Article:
Investor expectations of the UK interest rate hike have soared this week on the back of stronger-than-expected jobs and inflation data, putting markets increasingly at odds with the UK’s own message. Bank of England that it is near the end of its growth cycle.
Traders are now pricing at three more rate increases to a peak of around 5 percent in September, a sharp rise from last week’s expectations of 4.6 percent, before figures showing stubbornly high inflation caught the market by surprise this week.
Annual increases in UK consumer prices failed to fall below double digits in March at 10.1 percent, and core inflation, which excludes volatile food and energy prices, remained flat. changes at 6.2 percent.
“Inflation is higher than the market expected and when you look at the labor market in particular, which is not a source of inflation now but will be in the future, it also appears to be stronger than anticipated,” said Peter Schaffrik. , an economist at RBC Capital Markets, who raised his forecast for BoE rate increases this week.
Adding to the high inflation, average earnings excluding bonds rose 6.6 percent on-year, according to figures from the Office for National Statistics this week, ahead of a 6.2 percent rise forecast by economists.
RBC expected the central bank to hold rates at its next meeting, but raised its forecast to a 0.25 percentage point rise in May. Schaffrik said a 5 percent terminal rate was “not impossible” as jobs data had also been strong in the US and Europe, and banking concerns had faded.
The 10-year government bond yield has also risen in recent weeks, from 3.4% at the beginning of the month to 3.8% on Thursday, reflecting expectations for higher rates.
The price moves have come despite recent suggestions by BoE policymakers that they are coming to the end of their monetary tightening now that interest rates are at 4.25 percent.
In a speech in early March, the bank’s governor, Andrew Bailey, signaled that he thought financial markets were wrong to believe there was a pressing need for many more rate hikes, warning markets against taking a strong stance and saying that the BoE was now waiting and… see way. He had changed from an earlier position that “further increases in the [benchmark] a bank fee would be required.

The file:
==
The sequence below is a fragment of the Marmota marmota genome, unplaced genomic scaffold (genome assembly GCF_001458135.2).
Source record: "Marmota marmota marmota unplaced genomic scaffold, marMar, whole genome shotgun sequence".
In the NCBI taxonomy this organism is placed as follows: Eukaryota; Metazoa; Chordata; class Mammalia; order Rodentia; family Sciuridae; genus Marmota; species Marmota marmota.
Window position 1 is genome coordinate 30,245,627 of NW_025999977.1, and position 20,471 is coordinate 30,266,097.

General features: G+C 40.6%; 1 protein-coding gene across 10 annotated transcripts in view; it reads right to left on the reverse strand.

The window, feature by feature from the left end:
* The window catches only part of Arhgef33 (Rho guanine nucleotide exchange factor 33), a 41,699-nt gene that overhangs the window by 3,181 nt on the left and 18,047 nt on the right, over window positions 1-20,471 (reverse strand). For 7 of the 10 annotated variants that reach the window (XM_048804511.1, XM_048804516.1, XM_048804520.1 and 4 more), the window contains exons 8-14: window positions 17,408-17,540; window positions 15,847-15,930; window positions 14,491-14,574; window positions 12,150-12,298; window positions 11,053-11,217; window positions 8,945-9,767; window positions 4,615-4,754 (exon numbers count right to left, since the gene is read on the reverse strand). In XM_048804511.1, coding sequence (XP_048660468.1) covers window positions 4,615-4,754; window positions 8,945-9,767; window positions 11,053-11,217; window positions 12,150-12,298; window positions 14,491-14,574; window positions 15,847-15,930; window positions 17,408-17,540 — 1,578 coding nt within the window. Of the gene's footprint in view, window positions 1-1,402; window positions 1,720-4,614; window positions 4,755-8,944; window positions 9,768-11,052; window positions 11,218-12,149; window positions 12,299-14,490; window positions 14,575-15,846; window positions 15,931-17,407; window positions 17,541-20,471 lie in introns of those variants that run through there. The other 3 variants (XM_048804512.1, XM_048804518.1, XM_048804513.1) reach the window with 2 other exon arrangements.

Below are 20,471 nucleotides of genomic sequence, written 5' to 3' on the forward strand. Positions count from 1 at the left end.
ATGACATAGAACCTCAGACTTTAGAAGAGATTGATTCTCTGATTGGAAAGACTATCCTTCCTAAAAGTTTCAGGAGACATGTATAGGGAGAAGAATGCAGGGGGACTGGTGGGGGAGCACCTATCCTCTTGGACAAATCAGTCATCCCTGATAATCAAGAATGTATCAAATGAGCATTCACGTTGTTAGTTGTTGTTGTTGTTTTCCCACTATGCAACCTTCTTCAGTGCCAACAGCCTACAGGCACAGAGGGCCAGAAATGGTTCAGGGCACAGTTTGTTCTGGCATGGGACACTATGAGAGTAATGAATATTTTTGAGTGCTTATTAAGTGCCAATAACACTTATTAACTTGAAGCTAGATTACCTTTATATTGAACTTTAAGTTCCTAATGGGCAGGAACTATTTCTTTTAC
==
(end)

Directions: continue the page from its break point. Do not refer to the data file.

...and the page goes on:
Huw Pill, the bank’s chief economist, said the BoE now needed to exercise “judgment” and should not view stronger activity as necessarily inflationary because the reversal of natural gas price increases meant better economic data was not forthcoming. “something inherently inflationary.”
While he indicated that it was still necessary to show that the BoE had done enough to defeat inflation, none of his comments suggested an inclination to raise rates to 5 percent.
While market expectations for rate hikes have risen this week, the timing of expected rate cuts hasn’t changed much, with markets falling later this year.
But Imogen Bachra, head of UK rate strategy at NatWest, said it was “unlikely” the BoE would cut rates as soon as the market expected given “more evidence of stronger underlying inflationary pressures, relatively moderate risks so far in the financial system compared to other countries and the fact that the barrier to easing is higher than in previous cycles”.